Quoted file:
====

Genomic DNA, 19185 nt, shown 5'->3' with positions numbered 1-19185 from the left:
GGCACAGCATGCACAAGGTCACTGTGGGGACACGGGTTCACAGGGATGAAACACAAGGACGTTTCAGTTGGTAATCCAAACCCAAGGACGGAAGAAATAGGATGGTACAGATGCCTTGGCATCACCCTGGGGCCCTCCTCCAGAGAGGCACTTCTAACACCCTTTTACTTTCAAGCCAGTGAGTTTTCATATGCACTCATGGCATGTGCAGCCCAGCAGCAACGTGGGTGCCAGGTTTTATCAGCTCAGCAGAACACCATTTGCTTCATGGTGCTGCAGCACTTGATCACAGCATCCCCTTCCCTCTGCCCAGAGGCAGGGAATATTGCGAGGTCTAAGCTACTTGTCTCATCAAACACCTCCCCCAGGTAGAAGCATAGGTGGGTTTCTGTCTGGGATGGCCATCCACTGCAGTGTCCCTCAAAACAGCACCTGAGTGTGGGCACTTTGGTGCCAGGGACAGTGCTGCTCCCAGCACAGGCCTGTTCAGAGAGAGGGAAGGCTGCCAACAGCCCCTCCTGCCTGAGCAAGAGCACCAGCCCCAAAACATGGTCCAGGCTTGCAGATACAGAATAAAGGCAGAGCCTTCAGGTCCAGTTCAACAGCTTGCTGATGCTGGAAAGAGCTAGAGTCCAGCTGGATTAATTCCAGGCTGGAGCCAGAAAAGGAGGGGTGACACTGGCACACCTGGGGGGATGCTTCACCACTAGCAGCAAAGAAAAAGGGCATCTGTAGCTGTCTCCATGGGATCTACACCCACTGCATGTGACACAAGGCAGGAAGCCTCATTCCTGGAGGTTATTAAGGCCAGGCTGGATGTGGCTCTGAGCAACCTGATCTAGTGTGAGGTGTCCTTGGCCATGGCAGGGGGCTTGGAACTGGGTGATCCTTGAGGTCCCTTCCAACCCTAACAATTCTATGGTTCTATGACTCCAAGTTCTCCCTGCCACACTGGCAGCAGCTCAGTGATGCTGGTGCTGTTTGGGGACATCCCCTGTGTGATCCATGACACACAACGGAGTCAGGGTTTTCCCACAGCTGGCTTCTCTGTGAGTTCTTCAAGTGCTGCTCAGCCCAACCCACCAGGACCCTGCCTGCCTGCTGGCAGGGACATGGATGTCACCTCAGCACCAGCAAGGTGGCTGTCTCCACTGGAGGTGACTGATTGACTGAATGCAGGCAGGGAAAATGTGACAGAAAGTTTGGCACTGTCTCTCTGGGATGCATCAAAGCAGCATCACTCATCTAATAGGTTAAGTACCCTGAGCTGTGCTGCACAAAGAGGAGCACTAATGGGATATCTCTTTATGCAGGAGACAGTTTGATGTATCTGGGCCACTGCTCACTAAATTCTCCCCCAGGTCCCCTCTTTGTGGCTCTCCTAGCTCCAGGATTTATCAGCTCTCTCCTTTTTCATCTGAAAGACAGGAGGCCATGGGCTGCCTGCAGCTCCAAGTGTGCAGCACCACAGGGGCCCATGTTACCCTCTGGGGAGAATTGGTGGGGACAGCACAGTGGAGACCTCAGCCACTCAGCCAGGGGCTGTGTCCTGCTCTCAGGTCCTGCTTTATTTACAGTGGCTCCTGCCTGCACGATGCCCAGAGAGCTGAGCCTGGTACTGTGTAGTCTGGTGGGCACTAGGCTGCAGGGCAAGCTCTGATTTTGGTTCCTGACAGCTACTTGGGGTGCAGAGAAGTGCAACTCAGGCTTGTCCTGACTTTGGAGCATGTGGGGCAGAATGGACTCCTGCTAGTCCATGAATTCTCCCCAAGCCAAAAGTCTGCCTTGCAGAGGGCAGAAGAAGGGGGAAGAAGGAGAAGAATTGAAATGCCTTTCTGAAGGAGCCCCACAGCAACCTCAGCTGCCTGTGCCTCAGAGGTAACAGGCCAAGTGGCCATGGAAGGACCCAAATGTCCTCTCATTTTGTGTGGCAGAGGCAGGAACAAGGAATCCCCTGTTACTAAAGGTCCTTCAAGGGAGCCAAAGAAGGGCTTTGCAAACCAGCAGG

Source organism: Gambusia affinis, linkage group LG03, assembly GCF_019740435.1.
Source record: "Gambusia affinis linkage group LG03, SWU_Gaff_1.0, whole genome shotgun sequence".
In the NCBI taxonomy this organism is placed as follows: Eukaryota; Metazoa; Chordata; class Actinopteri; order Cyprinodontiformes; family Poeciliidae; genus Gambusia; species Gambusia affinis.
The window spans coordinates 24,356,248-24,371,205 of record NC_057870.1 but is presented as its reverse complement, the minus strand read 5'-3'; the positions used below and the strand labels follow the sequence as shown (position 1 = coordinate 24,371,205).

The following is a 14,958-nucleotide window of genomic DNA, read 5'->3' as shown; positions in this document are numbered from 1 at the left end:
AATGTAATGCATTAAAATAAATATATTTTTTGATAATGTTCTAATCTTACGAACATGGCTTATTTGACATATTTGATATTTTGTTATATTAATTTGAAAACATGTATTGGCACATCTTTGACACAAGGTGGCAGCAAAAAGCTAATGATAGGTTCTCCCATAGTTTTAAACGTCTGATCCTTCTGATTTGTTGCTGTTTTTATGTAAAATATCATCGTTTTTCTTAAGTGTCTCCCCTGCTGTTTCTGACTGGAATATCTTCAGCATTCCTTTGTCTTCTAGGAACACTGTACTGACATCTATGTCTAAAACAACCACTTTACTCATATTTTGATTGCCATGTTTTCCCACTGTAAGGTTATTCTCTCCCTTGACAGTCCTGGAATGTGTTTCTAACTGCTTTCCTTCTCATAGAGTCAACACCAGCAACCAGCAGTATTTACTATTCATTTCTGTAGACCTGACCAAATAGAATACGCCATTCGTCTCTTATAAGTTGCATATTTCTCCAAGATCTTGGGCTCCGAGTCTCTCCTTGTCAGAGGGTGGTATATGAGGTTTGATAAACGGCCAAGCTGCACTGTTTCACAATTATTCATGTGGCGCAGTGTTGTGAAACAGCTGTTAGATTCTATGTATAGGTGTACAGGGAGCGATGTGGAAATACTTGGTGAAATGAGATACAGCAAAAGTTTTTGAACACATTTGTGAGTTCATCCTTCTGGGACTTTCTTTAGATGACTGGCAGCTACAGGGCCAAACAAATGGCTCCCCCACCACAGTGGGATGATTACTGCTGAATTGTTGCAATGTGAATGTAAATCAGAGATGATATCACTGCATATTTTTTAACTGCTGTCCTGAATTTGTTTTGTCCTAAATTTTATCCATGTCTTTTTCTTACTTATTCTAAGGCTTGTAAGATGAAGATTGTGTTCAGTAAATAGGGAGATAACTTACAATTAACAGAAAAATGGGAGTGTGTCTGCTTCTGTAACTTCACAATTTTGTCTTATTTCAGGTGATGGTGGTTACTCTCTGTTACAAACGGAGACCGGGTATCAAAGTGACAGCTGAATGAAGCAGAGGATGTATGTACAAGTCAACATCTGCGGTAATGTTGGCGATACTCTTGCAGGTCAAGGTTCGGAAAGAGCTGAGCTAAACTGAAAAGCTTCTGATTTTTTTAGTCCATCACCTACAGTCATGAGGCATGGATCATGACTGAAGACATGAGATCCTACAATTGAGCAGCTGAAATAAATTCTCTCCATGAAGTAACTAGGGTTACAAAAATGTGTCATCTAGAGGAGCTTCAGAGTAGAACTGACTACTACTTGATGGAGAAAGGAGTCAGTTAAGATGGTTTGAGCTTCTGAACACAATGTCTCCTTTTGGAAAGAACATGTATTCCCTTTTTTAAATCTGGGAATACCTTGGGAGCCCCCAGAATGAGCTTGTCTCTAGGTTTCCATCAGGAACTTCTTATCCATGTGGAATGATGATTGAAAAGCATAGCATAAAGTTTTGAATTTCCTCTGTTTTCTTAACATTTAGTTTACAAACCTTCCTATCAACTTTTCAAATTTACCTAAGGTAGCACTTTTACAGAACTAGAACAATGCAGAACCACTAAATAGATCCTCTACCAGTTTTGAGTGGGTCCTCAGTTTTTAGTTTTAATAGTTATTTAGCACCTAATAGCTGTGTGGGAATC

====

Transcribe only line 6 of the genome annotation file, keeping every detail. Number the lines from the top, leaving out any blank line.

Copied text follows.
The window spans coordinates 24,356,248-24,371,205 of record NC_057870.1 but is presented as its reverse complement, the minus strand read 5'-3'; the positions used below and the strand labels follow the sequence as shown (position 1 = coordinate 24,371,205).